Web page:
[CT Birds] Couple of Cacklers
ctgregh at yahoo.com
Tue Mar 18 22:25:44 EDT 2014
There's a bit of confusion afoot about the Cackling Goose situation in the Sherwood area in Westport. A Cackling Goose has been present and pretty easy to find there recently that fits the compact look of the typical Cackling Goose subspecies we get in the Northeast, Branta hutchinsii hutchinsii. However Mark Szantyr, armed as usual with heavy duty photo gear, found a second bird over the weekend and suspected it was a different subspecies, Branta hutchinsii taverneri. This western subspecies has been photo-documented twice before in CT, by Mark at the Lyman Orchard pond in Middlefield and by (I think) Frank Gallo in Westport. Mark checked in with a couple of our go-to Pacific Northwest Cackling Goose mavens, who regularly see and study multiple subspecies. These guys were confident about the 2 previous birds being Taverner's Cackling Geese, and they gave a thumbs up to this one as well. Mark photographed both of the ones currently at Sherwood, and among
the less subtle of the differences is that the Taverner's is bigger than Hutchins, but still small enough to catch the eye of a careful observer. There are other differences, which one of the western guys, David Irons, spelled out in great detail for Mark in an email reply. I found this material difficult to handle because of length and didn't have any success trying to copy it into this email, but if anyone would like me to forward Mark's email with the reply and his photos let me know.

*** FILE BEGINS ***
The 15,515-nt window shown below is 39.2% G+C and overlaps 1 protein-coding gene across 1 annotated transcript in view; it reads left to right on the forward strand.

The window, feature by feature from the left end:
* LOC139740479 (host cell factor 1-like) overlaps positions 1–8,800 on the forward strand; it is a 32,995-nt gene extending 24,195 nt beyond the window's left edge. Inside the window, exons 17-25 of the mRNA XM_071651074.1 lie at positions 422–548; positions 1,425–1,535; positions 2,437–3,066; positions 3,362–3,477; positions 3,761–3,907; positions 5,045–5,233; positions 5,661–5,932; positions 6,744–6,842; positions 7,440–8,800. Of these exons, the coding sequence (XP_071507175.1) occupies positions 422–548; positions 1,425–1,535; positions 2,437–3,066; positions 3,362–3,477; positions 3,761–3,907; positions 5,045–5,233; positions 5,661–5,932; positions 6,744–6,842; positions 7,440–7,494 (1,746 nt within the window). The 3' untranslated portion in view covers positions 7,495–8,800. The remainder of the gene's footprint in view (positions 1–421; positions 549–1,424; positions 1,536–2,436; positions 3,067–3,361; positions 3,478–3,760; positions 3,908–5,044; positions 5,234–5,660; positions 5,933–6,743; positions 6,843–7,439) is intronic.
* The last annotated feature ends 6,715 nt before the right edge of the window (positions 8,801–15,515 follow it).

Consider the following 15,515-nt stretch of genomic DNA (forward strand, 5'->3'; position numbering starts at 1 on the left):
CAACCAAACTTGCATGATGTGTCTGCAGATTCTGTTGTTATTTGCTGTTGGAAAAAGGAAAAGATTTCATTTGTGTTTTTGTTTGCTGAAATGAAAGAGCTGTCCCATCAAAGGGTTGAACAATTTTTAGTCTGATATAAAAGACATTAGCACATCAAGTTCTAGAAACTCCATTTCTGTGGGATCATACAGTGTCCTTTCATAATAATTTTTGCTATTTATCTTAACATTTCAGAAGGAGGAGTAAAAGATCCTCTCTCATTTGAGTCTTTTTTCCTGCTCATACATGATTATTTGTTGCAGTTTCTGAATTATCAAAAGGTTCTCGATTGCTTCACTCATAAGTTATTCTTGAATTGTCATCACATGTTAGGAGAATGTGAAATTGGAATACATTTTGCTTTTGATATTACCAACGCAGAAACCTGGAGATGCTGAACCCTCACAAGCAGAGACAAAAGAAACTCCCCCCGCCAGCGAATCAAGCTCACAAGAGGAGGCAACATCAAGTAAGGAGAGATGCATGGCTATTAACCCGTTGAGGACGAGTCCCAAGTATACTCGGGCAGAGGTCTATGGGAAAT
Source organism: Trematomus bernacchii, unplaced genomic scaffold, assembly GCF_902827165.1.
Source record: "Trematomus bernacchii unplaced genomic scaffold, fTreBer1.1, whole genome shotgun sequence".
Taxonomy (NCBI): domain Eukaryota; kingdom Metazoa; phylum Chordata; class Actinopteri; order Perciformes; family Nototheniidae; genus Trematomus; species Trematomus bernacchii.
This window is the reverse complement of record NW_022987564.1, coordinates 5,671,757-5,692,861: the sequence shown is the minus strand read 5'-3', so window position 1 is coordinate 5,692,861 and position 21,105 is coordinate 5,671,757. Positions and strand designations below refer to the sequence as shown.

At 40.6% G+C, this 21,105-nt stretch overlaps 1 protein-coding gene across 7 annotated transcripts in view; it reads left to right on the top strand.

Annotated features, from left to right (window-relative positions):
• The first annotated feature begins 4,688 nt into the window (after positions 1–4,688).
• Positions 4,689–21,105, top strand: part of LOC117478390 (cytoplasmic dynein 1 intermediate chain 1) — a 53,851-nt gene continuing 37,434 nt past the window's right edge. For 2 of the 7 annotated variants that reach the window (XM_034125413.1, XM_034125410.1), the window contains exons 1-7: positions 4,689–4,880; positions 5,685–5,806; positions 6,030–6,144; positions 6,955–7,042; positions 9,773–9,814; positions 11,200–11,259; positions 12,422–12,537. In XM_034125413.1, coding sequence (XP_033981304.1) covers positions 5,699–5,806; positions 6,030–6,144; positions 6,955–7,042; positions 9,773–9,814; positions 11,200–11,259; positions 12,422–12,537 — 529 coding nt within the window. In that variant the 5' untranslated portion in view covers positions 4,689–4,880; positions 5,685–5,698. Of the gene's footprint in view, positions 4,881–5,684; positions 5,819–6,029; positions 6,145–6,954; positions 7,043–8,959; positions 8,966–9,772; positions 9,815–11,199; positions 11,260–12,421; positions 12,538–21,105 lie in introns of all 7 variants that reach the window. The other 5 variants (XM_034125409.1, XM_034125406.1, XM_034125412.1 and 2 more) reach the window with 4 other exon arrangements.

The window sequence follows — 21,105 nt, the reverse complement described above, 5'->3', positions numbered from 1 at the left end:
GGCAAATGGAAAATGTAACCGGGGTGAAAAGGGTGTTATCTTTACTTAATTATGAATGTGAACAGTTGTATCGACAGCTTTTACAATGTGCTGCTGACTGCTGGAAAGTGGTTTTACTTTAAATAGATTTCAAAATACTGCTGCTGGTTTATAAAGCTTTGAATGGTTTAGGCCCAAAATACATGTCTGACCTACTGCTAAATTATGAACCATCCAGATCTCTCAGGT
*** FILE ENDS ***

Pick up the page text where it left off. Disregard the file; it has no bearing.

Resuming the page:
As an aside, I mention with some trepidation that one of the western guys suggested the smaller bird might even be an intergrade between hutchinsii and taverneri, something that we easterners should probably handle with great care, given that just dealing with subspecies needs to be done with a good deal circumspection. As my Polish great grandmother used to say (in Polish), "That's cutting the kielbasa pretty thin." Just keep in mind that they're first and foremost Cackling Geese, and dealing with them on the subspecies level is never as clear cut as dealing with them on the species level. And considering they were all considered to be subspecies of Canada Geese not that long ago, even the species designations require careful consideration. At the risk of repeating myself, it never hurts to say that a bird fits the criteria of a given subspecies rather than categorically stating that it is that subspecies.
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